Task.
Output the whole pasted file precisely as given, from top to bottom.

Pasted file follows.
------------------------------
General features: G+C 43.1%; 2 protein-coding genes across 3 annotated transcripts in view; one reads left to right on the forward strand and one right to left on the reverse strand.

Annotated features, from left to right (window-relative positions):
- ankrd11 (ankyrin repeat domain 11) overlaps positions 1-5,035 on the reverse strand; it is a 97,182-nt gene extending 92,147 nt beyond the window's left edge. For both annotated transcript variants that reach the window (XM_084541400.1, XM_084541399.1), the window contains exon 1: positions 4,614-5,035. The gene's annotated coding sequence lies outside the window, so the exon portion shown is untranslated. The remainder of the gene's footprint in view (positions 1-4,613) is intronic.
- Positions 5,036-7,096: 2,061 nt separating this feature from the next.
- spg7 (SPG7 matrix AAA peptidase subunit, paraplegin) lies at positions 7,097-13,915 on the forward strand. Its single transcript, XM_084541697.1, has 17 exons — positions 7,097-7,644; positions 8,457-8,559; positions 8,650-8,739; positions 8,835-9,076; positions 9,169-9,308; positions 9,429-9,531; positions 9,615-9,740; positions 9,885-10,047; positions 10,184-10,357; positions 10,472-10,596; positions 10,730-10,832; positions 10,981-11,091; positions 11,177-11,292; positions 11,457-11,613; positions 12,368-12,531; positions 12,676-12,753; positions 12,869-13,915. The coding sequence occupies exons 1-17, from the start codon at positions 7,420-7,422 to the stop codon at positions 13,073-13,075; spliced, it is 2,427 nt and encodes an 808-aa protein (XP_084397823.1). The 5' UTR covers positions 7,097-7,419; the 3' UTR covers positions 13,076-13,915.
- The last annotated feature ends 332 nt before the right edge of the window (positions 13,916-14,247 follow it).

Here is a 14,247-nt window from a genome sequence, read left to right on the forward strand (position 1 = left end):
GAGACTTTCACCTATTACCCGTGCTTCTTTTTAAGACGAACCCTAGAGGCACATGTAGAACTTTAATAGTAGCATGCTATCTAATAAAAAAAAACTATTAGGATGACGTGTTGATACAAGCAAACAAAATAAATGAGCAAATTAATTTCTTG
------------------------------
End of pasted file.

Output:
General features: G+C 43.1%; 2 protein-coding genes across 3 annotated transcripts in view; one reads left to right on the forward strand and one right to left on the reverse strand.

Annotated features, from left to right (window-relative positions):
- ankrd11 (ankyrin repeat domain 11) overlaps positions 1-5,035 on the reverse strand; it is a 97,182-nt gene extending 92,147 nt beyond the window's left edge. For both annotated transcript variants that reach the window (XM_084541400.1, XM_084541399.1), the window contains exon 1: positions 4,614-5,035. The gene's annotated coding sequence lies outside the window, so the exon portion shown is untranslated. The remainder of the gene's footprint in view (positions 1-4,613) is intronic.
- Positions 5,036-7,096: 2,061 nt separating this feature from the next.
- spg7 (SPG7 matrix AAA peptidase subunit, paraplegin) lies at positions 7,097-13,915 on the forward strand. Its single transcript, XM_084541697.1, has 17 exons — positions 7,097-7,644; positions 8,457-8,559; positions 8,650-8,739; positions 8,835-9,076; positions 9,169-9,308; positions 9,429-9,531; positions 9,615-9,740; positions 9,885-10,047; positions 10,184-10,357; positions 10,472-10,596; positions 10,730-10,832; positions 10,981-11,091; positions 11,177-11,292; positions 11,457-11,613; positions 12,368-12,531; positions 12,676-12,753; positions 12,869-13,915. The coding sequence occupies exons 1-17, from the start codon at positions 7,420-7,422 to the stop codon at positions 13,073-13,075; spliced, it is 2,427 nt and encodes an 808-aa protein (XP_084397823.1). The 5' UTR covers positions 7,097-7,419; the 3' UTR covers positions 13,076-13,915.
- The last annotated feature ends 332 nt before the right edge of the window (positions 13,916-14,247 follow it).

Here is a 14,247-nt window from a genome sequence, read left to right on the forward strand (position 1 = left end):
GAGACTTTCACCTATTACCCGTGCTTCTTTTTAAGACGAACCCTAGAGGCACATGTAGAACTTTAATAGTAGCATGCTATCTAATAAAAAAAAACTATTAGGATGACGTGTTGATACAAGCAAACAAAATAAATGAGCAAATTAATTTCTTG